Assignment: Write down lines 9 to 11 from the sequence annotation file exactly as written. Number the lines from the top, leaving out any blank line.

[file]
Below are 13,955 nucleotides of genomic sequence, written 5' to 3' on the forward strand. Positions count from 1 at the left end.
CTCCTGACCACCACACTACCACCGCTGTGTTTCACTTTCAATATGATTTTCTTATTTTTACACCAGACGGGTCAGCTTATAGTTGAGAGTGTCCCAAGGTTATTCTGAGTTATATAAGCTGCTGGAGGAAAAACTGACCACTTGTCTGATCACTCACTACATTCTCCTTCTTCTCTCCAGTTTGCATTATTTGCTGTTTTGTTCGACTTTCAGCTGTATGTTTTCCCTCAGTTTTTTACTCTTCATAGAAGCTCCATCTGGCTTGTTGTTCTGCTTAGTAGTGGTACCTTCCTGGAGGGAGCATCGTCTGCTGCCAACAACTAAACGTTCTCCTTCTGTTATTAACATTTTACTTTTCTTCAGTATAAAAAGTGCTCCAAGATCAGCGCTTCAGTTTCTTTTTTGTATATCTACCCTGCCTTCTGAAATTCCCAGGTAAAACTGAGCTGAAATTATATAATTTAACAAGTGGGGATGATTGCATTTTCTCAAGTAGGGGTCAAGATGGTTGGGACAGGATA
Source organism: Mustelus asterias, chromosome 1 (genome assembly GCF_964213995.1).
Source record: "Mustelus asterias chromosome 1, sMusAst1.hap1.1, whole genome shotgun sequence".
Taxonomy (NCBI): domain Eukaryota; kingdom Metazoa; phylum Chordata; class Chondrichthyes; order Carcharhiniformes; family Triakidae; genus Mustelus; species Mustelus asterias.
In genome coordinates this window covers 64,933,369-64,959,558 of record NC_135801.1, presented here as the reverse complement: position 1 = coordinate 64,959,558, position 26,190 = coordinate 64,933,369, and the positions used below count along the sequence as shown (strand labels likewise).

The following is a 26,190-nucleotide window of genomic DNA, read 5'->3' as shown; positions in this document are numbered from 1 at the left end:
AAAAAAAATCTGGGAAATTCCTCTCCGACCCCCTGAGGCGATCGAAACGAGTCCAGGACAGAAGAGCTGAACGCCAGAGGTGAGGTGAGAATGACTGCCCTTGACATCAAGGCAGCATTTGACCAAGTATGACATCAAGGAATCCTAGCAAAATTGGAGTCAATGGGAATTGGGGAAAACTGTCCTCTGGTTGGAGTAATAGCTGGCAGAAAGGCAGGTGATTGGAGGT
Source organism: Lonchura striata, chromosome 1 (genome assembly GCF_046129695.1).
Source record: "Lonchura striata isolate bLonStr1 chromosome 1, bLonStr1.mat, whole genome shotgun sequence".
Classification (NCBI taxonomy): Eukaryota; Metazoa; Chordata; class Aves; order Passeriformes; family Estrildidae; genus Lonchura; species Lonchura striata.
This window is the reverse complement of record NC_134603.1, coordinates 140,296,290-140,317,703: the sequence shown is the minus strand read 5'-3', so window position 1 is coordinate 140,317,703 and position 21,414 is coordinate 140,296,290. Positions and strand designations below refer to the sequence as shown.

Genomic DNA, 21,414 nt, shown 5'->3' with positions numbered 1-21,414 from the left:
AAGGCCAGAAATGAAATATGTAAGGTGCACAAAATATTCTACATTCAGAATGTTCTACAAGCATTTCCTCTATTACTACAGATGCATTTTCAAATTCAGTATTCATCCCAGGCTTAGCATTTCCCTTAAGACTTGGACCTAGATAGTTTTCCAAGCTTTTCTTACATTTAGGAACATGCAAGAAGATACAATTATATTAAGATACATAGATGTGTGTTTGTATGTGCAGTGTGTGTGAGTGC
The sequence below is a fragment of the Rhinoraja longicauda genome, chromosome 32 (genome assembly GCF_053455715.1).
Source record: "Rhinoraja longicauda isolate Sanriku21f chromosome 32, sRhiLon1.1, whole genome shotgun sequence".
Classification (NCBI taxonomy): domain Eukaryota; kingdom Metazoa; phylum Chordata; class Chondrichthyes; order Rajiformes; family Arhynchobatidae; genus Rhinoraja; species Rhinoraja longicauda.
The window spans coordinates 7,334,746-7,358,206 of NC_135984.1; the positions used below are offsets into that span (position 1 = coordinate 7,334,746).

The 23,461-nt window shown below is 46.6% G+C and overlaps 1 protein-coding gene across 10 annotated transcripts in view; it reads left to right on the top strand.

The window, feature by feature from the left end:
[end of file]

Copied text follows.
Source organism: Lonchura striata, chromosome 1 (genome assembly GCF_046129695.1).
Source record: "Lonchura striata isolate bLonStr1 chromosome 1, bLonStr1.mat, whole genome shotgun sequence".
Classification (NCBI taxonomy): Eukaryota; Metazoa; Chordata; class Aves; order Passeriformes; family Estrildidae; genus Lonchura; species Lonchura striata.